For now, the Hartlee Field area will remain rural after developer Taylor Morrison pulled out of a proposal to build more than 1,300 homes on the property.
“We were notified last night by the applicant that they ended their contract with the property owner,” said Richard Cannone, Denton’s deputy director of development services, in an email. “As a result, the two pending applications — change in land use and change in zoning — will be closed.”
Taylor Morrison, based in Scottsdale, Arizona, planned to build 1,372 homes on 545 acres along Hartlee Field Road in northeast Denton. That proposal included commercial space on 5 acres, parks and open space on 122 acres and a conservation area covering 240 acres.
‘Wasn’t good for that location’
“We’re relieved but definitely cautious going forward,” Brendan Kennelly, an area resident, said. “But we will remain vigilant and engaged on anything else that’s planned for this area. To me, the developer dropping out says it wasn’t good for that location or the city — at least for the time being.”
Fellow resident Ann Woodbridge agreed.
“We’re cautiously optimistic this property will eventually be developed following the Denton Plan 2030 and the future land use map (FLUM) of one house per five acres,” she said in an email. “We hope the Denton Plan 2040 now being reviewed will provide the same rural zoning, as well as diversity of housing, preservation of the Environmentally Sensitive Area, Clear Creek watershed and historical Hartlee Field as a resource for all Denton residents.”
Denton City Council member Jesse Davis said he believes Taylor Morrison understood the proposal would not survive the council’s scrutiny.
“I think the property owner has the right to develop, but I don’t think that Taylor Morrison was the company going to be able to deliver the project the city could really support,” Davis said. “In my mind, they were the wrong developer for an appropriate project on that parcel.”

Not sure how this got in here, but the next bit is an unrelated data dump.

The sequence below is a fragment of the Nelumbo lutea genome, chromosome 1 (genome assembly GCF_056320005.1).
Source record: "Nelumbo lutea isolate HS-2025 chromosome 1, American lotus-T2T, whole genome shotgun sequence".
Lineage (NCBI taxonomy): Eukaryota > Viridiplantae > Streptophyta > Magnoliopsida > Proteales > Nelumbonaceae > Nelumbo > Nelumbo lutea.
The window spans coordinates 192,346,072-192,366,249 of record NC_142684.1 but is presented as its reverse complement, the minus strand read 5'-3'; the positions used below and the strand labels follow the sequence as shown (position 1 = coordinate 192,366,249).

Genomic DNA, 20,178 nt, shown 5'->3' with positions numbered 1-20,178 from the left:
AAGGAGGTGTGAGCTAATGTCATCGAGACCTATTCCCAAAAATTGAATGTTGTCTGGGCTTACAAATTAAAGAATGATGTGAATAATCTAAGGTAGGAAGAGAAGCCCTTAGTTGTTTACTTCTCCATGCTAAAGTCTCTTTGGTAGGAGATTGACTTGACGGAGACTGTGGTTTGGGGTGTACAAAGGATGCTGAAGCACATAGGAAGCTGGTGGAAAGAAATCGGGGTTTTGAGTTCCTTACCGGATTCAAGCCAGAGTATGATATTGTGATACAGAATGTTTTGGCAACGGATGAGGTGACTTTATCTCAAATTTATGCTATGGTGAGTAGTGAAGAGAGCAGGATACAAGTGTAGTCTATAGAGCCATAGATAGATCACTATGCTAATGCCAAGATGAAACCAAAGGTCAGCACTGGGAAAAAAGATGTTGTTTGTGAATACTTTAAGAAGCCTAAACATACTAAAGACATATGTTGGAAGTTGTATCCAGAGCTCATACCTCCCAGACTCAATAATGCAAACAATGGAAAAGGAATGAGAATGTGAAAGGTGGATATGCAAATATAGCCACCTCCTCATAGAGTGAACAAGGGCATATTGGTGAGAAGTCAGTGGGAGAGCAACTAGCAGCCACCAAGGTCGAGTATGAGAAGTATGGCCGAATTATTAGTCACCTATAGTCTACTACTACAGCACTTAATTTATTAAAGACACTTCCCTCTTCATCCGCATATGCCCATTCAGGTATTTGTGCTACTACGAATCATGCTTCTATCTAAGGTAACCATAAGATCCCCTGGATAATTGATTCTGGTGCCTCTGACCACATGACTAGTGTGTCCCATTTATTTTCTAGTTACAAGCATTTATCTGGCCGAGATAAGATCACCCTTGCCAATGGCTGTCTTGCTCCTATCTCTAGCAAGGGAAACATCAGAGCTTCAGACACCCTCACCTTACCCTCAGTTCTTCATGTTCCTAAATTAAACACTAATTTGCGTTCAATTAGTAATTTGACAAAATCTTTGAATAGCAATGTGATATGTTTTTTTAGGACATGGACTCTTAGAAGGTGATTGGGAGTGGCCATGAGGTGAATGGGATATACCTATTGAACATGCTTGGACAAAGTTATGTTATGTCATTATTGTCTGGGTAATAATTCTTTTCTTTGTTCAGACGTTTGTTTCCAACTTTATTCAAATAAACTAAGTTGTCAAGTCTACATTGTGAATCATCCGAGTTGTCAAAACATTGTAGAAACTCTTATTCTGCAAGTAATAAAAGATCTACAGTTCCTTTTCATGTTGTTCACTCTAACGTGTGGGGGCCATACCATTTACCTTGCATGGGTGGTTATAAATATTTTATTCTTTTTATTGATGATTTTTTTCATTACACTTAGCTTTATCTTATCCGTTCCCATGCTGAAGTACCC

Davis’ primary concern centered around density. The developer planned to build three to four houses per acre.
“I asked them in that [council meeting on April 20] how big of a lot they can build,” he said. “And it’s small. I said, ‘You can build $1 million houses but you build them on small lots,’ and they said, ‘Yes.’ Three houses per acre and four houses per acre is pretty dense.”
And that would have required improved and new infrastructure, Davis said.
“If we allow density up there, then that means we are obligating ourselves to road expansion, significant sewer expansion and significant water expansion,” he said. “It’s not just a question of, ‘Where do you put that stuff?’ It’s a question of, ‘How much do we have to maintain into the future?’ That is more ongoing costs.”
The city’s comprehensive plan — Denton Plan 2030 — would have to be amended by Denton City Council members before the property could be developed in such a way. Denton’s comprehensive plan calls for protecting the rural character “and scenic open space at the city’s edge to promote the achievement of the preferred growth concept.”